May 20, 2008

Noble Lies

I generally loathe ?noble lie? calculations and much prefer truth, truth at all costs. Caleb?s argument that we should be wary of discussing genetics lest we delegitimize our institutions reminds me a lot of Nathan Glazer?s famous response to The Bell Curve:

Our society, our polity, our elites, according to Herrnstein and Murray, live with an untruth: that there is no good reason for this inequality, and therefore society is at fault and we must try harder. I ask myself whether the untruth is not better for American society than the truth (?The Lying Game,? The New Republic, October 31, 1994)

In order that we uphold our institutions or not sever the Social Contract, Caleb and Glazer counsel self-censorship and willed ignorance?lying, however noble it may be. No one at Takimag, save Russell, has extensive background in the sciences, so I would agree that we all remain cautious and generally agnostic about genetics. There are also more important and beautiful ways for us to spend our time than obsessing about DNA.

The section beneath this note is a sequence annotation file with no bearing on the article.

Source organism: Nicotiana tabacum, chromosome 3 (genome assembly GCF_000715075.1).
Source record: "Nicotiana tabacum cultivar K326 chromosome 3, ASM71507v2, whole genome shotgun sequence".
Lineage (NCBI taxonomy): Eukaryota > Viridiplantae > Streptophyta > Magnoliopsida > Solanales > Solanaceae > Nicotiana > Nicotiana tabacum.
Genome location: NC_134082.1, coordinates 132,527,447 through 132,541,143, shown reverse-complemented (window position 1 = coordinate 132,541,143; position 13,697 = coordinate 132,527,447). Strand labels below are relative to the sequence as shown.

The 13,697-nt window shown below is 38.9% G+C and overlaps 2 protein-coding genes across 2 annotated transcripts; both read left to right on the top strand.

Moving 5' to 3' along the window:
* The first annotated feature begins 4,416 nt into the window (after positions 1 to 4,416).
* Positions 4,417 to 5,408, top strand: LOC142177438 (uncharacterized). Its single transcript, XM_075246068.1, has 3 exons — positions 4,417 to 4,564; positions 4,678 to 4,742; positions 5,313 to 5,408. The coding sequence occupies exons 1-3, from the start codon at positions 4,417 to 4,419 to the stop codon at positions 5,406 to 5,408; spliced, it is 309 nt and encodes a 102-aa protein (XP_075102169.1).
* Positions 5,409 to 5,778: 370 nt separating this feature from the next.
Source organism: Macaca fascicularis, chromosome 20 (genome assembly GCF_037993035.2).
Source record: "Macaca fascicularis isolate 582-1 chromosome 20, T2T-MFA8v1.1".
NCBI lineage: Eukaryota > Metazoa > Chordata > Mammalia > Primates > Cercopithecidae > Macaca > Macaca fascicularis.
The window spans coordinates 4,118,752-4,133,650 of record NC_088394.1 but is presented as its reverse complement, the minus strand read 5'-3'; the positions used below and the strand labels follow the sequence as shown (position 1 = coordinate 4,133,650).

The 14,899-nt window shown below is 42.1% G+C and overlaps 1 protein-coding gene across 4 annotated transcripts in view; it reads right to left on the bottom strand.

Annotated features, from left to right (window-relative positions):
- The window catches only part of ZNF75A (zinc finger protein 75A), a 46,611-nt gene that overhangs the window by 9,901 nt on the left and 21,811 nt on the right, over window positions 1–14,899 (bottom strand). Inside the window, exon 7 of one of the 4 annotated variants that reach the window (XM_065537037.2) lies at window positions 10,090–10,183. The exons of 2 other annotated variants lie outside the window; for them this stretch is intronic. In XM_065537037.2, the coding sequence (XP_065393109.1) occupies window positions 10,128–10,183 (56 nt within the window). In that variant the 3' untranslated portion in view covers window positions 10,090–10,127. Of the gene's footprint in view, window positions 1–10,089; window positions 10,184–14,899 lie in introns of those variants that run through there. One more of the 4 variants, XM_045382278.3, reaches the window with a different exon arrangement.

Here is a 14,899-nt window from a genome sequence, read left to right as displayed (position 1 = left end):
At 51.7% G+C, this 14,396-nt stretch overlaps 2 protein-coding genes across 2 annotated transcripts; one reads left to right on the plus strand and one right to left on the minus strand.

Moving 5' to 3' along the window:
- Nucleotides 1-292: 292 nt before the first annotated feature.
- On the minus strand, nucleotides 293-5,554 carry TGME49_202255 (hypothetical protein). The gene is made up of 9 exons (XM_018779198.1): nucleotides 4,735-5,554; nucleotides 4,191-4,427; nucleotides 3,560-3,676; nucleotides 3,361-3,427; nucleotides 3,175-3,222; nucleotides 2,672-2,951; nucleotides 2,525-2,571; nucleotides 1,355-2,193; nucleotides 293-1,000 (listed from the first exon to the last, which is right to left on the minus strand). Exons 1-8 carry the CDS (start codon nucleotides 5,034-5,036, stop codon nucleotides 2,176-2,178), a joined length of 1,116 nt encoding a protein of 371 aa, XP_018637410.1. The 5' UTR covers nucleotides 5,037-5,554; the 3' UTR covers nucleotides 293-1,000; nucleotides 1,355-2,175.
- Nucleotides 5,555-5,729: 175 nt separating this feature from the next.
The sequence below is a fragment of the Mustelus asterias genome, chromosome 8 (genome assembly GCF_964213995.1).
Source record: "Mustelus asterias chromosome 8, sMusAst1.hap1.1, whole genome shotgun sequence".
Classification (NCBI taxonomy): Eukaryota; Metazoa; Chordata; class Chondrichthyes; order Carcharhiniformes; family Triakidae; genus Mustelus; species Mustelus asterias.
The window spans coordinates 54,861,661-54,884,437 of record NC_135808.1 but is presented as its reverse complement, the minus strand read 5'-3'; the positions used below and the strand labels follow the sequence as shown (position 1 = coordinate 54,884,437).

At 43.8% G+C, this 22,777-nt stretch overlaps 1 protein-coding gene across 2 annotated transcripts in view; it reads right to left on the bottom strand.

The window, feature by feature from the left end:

This being said, before we start ordering laboratory researchers not to publish their findings, I think the onus in on Caleb to explain to us exactly which institutions are supported by our little egalitarian fib and how and why they?d collapse if we start honestly and seriously grappling with the findings of science. I?d add: if we need to lie willfully and publicly to keep our institutions from collapsing, then perhaps they don?t deserve to stand at all. 


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